When it comes to business process and IT infrastructure outsourcing solutions and consulting, there is no bigger name than Computer Sciences Corporation (CSC) (NYSE: CSC).
With 53 years of history and 97,000 professionals in more than 90 countries backing up their service, CSC regularly hits annual revenues of over $15 billion. They bag huge contracts from local and federal government agencies.
When a big public company listed on the New York Stock Exchange has been performing as consistently as CSC and keeping clients happy for decades, it is assumed that they know what they are doing.
It should be no different when it comes to helping clients migrate to the cloud and start using Infrastructure as a Service (IaaS) and Platform as a Service (PaaS). Or at least that is what CSC would have you believe. A recent Gartner report positioned CSC in the “Leaders” quadrant of providers offering public cloud IaaS.
CSC recently unveiled CSC CloudCompute for Government – an IaaS cloud computing platform designed for federal agencies. It sounds like CSC has a something good, going here. Except for a few minor setbacks, which neither CSC nor Gartner is taking into account.
For starters, credit rating agencies have downgraded CSC near to junk territory because of a $1.5 billion write-down on a U.K. electronic patient-records contract that the company may lose entirely if it cannot renegotiate the contract. Analysts are now forecasting a $2.4 billion net loss for CSC for the financial year.
Secondly, and this is more relevant – CSC got badly entangled in a huge cloud computing deal between Google and the city of Los Angeles that went sour. The CSC and Google partnership was supposed to bring 30,000 users on to Google Apps by June 2010.
However, the city backed out partially and only allowed 17,000 users to start using Google Apps for Government (GAFG). The other 13,000 are still using their old on-premise GroupWise email system from Novell. The reason given by the LA City Council is that Google was unable to meet security compliance for LAPD (police department) users.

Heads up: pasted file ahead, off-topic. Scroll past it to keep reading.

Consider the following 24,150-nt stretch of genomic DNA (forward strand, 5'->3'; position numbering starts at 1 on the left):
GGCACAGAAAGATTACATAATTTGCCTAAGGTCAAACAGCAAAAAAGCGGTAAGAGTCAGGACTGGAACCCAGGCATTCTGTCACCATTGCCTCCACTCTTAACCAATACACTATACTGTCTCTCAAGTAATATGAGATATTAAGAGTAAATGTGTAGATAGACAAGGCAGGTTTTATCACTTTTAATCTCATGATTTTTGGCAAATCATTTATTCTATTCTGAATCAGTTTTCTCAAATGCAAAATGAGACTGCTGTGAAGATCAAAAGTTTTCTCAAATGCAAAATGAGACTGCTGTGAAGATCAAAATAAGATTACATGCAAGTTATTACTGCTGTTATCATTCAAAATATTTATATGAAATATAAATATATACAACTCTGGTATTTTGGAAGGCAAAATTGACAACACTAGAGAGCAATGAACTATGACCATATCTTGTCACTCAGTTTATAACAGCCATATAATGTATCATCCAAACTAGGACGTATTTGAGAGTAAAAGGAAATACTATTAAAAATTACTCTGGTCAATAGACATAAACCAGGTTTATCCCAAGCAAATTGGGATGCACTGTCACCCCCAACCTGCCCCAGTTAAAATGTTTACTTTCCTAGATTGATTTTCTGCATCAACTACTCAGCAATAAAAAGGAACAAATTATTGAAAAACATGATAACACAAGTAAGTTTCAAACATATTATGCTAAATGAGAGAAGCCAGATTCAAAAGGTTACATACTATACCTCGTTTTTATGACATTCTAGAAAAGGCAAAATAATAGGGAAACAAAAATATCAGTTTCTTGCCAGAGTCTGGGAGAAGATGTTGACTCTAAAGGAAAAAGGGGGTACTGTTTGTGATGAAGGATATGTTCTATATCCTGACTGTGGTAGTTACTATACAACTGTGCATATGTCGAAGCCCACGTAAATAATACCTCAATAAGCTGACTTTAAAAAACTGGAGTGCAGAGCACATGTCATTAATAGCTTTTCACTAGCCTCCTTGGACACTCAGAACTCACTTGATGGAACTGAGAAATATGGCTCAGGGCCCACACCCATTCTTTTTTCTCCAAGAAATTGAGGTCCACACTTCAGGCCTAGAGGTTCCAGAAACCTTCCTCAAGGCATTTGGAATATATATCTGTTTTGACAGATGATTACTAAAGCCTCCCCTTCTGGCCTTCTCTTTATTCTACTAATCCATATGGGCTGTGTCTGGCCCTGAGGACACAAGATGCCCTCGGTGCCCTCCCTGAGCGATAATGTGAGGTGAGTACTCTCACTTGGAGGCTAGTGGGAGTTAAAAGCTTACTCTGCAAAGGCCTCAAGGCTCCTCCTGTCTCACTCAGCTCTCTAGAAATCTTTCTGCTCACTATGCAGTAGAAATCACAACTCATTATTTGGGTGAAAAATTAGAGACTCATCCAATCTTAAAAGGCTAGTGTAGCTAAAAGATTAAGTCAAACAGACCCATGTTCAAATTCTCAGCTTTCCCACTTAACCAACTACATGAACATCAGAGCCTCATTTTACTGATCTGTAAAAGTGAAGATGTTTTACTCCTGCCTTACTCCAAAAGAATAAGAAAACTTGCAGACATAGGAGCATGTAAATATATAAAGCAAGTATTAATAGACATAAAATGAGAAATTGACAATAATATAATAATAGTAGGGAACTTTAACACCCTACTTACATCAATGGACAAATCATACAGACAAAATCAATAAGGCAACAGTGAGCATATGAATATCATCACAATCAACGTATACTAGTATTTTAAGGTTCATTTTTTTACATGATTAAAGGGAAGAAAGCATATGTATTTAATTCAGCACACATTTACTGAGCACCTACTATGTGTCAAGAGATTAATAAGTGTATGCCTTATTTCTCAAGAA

To make a long and complicated story short, Google is taking a big hit and so is CSC, which will end up losing a quarter million from its $830,000 integration fee. More important than the money is the perception that CSC messed up a major government deal that they could have been used as a reference for their capabilities in cloud PaaS and IaaS area.
Let me say that 2012 may not be the best starting year for CSC, in terms of their Wall Street and Silicon Valley reputation. But I will take the long-term view and give them a little leeway, given the company’s huge footprint and 53 years of stellar customer service. CSC, I think, will bounce back from these setbacks and be a force to reckon with in cloud computing in the longer horizon.
Author: Cloud Consultant at CIONNE.com.
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